Since its birth in the Bronx in the 1970s, rap music has become an international art form, and evolved through some extreme ups and downs. It has been both much celebrated and much derided. It has seen its stars killed or incarcerated, while others become moguls of extraordinary wealth and celebrity.
A new work of scholarship, “The Anthology of Rap,” recently published by Yale University Press, offers a look at the art form on its own terms: a collection of rap lyrics, offered up like lyric poetry, from the last twenty years.
Adam Bradley and his anthology co-editor, Andrew DuBois, met as graduate students at Harvard studying literature. As they became friends and discussed their mutual love of rap, they realized there were unmistakable similarities between hip hop and the poetry they were studying.
Bradley and DuBois say it offers what poetry always has: rhythm, complex rhyme schemes, allusive and metaphoric language.
Watch the extended interview with co-editors Adam Bradley and Andrew DuBois:
They recognize rap can be rough and often profane, but argue that should not deter readers from taking the words seriously, and to remember that a great many accepted works of western canon of literature could be considered violent or obscene.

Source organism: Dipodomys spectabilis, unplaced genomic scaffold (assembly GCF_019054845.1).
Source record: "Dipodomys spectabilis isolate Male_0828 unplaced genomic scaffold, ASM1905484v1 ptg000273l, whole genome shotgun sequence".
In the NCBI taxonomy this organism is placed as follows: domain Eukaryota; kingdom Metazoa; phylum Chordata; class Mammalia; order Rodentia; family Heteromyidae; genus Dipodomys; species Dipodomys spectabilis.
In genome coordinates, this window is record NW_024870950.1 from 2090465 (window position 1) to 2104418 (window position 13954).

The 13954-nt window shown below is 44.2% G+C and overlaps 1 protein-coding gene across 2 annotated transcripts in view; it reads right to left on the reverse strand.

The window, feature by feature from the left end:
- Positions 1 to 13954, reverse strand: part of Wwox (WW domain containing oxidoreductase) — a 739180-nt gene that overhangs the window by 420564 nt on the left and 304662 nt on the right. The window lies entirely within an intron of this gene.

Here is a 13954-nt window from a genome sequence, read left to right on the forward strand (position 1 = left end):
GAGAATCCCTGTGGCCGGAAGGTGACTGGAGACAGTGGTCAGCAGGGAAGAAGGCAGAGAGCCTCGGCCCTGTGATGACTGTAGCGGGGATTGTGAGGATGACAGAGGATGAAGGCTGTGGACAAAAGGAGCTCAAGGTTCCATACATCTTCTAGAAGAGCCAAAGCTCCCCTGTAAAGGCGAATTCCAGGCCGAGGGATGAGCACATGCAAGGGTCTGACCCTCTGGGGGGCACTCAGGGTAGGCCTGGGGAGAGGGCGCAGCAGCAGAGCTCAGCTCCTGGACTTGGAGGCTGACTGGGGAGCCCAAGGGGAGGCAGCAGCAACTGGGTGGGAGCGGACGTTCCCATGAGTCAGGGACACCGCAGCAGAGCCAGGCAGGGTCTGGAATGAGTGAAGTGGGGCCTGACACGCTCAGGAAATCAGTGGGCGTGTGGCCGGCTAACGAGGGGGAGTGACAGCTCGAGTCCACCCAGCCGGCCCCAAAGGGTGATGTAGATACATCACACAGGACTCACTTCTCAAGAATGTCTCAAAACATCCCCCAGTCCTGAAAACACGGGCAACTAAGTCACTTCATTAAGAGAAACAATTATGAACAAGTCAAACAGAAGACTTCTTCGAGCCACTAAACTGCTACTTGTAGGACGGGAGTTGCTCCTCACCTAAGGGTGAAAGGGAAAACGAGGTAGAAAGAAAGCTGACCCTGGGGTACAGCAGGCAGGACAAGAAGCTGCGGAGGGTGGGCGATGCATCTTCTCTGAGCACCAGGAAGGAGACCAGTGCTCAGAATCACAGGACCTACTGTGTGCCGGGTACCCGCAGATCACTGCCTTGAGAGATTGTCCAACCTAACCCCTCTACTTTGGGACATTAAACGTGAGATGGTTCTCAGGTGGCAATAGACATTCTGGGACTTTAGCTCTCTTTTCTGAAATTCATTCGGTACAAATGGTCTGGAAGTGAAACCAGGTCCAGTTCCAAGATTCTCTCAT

“We could think of so many poets and dramatists and novelists whose materials by someone, anyone, might be considered utterly profane,” said DuBois.
Common, who came to fame with a string of hit albums in the 90s, argues that this anthology helps a wider audience see beyond the stereotypes associated with rap.
“As hip hop artists, especially coming from the black and Latino cultures, there are a lot of stereotypes that are put upon inner city youth and upon rap culture and hip hop itself,” Common told the NewsHour. “I think when you get to dive into these lyrics, you get to see how much depth is really in what these people are saying.”
Watch the extended interview with Common:
Watch the extended interview with Kurtis Blow:
Friday’s NewsHour segment can be found here.